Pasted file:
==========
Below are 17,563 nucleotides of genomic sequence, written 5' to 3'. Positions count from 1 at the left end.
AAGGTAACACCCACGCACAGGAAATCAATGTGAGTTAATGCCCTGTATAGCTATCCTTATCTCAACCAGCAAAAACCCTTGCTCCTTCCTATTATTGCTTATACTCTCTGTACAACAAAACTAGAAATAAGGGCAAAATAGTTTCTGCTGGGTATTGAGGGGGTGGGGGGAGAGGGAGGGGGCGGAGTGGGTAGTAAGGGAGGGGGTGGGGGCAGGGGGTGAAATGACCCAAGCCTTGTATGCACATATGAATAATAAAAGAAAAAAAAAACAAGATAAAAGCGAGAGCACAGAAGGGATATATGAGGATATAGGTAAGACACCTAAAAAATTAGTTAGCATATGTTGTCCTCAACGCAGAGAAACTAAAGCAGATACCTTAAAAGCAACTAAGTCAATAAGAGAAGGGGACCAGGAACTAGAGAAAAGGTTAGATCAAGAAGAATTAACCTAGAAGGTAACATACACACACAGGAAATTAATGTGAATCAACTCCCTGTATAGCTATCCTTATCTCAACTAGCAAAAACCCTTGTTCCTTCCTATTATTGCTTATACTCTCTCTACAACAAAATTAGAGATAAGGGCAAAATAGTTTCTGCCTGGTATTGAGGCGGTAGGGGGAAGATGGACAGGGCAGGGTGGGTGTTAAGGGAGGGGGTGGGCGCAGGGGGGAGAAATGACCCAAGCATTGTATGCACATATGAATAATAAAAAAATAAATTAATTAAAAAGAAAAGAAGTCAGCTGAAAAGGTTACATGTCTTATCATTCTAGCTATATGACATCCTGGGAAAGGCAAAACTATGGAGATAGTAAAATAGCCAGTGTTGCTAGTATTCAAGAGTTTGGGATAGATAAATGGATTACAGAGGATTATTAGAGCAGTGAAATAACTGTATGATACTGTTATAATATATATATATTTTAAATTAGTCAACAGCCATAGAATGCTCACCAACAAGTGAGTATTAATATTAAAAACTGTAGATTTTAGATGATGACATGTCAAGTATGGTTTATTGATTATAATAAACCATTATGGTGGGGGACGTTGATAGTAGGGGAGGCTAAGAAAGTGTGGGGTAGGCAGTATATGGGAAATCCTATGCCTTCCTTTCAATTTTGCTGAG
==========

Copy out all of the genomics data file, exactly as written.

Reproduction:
Below are 17,563 nucleotides of genomic sequence, written 5' to 3'. Positions count from 1 at the left end.
AAGGTAACACCCACGCACAGGAAATCAATGTGAGTTAATGCCCTGTATAGCTATCCTTATCTCAACCAGCAAAAACCCTTGCTCCTTCCTATTATTGCTTATACTCTCTGTACAACAAAACTAGAAATAAGGGCAAAATAGTTTCTGCTGGGTATTGAGGGGGTGGGGGGAGAGGGAGGGGGCGGAGTGGGTAGTAAGGGAGGGGGTGGGGGCAGGGGGTGAAATGACCCAAGCCTTGTATGCACATATGAATAATAAAAGAAAAAAAAAACAAGATAAAAGCGAGAGCACAGAAGGGATATATGAGGATATAGGTAAGACACCTAAAAAATTAGTTAGCATATGTTGTCCTCAACGCAGAGAAACTAAAGCAGATACCTTAAAAGCAACTAAGTCAATAAGAGAAGGGGACCAGGAACTAGAGAAAAGGTTAGATCAAGAAGAATTAACCTAGAAGGTAACATACACACACAGGAAATTAATGTGAATCAACTCCCTGTATAGCTATCCTTATCTCAACTAGCAAAAACCCTTGTTCCTTCCTATTATTGCTTATACTCTCTCTACAACAAAATTAGAGATAAGGGCAAAATAGTTTCTGCCTGGTATTGAGGCGGTAGGGGGAAGATGGACAGGGCAGGGTGGGTGTTAAGGGAGGGGGTGGGCGCAGGGGGGAGAAATGACCCAAGCATTGTATGCACATATGAATAATAAAAAAATAAATTAATTAAAAAGAAAAGAAGTCAGCTGAAAAGGTTACATGTCTTATCATTCTAGCTATATGACATCCTGGGAAAGGCAAAACTATGGAGATAGTAAAATAGCCAGTGTTGCTAGTATTCAAGAGTTTGGGATAGATAAATGGATTACAGAGGATTATTAGAGCAGTGAAATAACTGTATGATACTGTTATAATATATATATATTTTAAATTAGTCAACAGCCATAGAATGCTCACCAACAAGTGAGTATTAATATTAAAAACTGTAGATTTTAGATGATGACATGTCAAGTATGGTTTATTGATTATAATAAACCATTATGGTGGGGGACGTTGATAGTAGGGGAGGCTAAGAAAGTGTGGGGTAGGCAGTATATGGGAAATCCTATGCCTTCCTTTCAATTTTGCTGAG